Folded gastrulation (Fog) is a secreted ligand that signals through the G-protein-coupled receptors Mist and Smog and the G-protein Concertina to activate downstream effectors to elicit cell-shape change during gastrulation. In the embryonic central nervous system (CNS), Fog has roles in axon guidance and glial morphogenesis. However, the elements of the pathway as well as mechanisms required for transducing the signal in this context have not been determined. We find that while Concertina is essential for Fog signaling, Mist is dispensable and Smog, surprisingly, functions as a negative regulator of the pathway in the CNS. Interestingly Heartless, a fibroblast growth factor receptor, also functions as a negative regulator. Furthermore, both Heartless and Smog interact in a synergistic manner to regulate Fog signaling. Our results thus identify Heartless and Smog as part of a common regulatory pathway that functions to restrict Fog signaling in the embryonic CNS and highlights the context-specific role for Fog receptors during development.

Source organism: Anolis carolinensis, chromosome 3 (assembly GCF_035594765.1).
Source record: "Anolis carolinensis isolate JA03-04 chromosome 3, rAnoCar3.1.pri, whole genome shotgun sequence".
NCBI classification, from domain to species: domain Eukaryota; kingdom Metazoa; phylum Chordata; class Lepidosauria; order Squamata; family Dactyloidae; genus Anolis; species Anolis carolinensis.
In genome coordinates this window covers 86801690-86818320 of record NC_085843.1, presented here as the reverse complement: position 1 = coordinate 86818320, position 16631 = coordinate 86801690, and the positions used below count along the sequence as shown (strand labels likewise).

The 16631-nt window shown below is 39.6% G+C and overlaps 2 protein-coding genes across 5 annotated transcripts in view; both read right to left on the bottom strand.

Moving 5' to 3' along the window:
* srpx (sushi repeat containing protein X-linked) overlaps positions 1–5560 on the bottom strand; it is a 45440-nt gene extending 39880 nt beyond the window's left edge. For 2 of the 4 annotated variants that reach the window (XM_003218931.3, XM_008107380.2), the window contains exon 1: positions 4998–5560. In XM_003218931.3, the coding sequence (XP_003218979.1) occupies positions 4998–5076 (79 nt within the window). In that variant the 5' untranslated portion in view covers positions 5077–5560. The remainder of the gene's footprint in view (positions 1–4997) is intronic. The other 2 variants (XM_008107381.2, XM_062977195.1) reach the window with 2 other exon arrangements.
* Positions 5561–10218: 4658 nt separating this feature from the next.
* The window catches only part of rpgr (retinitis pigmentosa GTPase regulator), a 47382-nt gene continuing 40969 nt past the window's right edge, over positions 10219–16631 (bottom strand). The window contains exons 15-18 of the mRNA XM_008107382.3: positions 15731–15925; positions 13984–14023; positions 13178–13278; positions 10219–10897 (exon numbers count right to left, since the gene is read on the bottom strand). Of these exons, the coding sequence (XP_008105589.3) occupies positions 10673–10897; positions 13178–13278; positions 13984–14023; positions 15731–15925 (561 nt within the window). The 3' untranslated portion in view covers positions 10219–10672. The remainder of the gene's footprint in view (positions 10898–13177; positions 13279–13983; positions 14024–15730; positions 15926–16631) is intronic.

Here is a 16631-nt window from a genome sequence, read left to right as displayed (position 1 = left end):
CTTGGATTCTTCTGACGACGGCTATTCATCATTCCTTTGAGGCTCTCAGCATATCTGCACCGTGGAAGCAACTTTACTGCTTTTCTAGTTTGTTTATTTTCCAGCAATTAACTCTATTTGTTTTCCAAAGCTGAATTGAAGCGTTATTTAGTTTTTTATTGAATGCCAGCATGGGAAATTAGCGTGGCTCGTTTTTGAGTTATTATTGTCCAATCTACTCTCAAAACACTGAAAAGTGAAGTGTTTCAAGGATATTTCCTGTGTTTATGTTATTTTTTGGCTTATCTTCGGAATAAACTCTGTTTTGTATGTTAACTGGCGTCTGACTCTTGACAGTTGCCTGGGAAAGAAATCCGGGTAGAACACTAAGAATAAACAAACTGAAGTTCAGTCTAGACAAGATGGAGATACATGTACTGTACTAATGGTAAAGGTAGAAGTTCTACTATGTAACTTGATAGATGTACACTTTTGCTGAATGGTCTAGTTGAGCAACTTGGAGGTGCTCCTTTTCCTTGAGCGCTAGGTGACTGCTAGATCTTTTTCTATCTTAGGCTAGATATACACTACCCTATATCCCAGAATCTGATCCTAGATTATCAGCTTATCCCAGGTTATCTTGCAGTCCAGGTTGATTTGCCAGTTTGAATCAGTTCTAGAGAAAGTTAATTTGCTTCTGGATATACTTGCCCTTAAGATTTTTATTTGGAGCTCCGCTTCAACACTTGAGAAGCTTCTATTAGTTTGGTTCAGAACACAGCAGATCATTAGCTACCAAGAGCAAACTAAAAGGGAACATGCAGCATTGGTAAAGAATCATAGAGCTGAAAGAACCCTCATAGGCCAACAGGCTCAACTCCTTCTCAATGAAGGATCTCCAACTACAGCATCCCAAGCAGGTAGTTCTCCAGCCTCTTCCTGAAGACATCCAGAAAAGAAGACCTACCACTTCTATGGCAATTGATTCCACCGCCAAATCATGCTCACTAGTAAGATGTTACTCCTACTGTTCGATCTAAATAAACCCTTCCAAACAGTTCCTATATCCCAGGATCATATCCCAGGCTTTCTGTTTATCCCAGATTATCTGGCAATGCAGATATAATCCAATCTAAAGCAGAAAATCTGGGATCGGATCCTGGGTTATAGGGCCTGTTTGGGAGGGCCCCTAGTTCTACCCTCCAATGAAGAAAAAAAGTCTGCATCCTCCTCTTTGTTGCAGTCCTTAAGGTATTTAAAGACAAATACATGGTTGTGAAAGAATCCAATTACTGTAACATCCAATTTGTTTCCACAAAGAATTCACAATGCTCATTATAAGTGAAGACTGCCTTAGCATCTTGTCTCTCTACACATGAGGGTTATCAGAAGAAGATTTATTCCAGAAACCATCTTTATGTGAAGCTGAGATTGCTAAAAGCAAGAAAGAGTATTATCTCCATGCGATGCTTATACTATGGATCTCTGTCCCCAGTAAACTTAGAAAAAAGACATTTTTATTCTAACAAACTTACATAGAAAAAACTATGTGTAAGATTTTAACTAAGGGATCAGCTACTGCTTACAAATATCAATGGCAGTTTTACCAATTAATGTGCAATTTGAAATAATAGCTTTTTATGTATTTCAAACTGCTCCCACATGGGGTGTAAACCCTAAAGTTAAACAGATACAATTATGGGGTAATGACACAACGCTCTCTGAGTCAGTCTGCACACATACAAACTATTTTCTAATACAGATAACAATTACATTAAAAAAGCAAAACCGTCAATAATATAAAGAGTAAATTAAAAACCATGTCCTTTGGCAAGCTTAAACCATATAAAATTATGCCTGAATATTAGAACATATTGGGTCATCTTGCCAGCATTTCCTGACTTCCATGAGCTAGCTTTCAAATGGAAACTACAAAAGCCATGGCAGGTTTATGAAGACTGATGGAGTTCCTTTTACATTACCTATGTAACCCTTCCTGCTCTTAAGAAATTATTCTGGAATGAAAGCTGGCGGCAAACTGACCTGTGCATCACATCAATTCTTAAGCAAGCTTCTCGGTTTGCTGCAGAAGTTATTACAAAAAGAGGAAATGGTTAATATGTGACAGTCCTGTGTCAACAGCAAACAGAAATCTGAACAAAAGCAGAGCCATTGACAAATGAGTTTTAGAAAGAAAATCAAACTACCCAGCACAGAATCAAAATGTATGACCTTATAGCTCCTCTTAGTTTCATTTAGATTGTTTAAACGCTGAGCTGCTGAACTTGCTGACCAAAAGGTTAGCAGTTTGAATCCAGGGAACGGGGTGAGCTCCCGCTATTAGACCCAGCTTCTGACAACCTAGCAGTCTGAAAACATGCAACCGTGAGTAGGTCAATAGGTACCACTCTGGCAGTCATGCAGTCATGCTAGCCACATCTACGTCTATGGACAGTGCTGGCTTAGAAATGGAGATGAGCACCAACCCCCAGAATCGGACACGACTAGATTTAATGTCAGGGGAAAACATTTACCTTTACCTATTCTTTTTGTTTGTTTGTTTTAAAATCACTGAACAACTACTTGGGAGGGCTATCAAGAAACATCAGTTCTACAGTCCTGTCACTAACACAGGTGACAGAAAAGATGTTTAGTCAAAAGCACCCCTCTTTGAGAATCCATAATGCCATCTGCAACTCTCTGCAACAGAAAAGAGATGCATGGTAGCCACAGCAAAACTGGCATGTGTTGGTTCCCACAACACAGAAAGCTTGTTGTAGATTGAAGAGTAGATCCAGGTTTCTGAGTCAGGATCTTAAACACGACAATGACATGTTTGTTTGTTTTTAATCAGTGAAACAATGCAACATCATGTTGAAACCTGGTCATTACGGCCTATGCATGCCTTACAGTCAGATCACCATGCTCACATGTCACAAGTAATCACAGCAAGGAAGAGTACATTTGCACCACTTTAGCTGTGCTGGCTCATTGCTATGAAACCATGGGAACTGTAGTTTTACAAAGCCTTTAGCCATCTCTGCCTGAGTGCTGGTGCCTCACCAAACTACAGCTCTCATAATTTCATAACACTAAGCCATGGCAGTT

Keywords: Drosophila; Fog; Glia; Smog; heartless.
© The Author(s) 2021. Published by Oxford University Press on behalf of Genetics Society of America.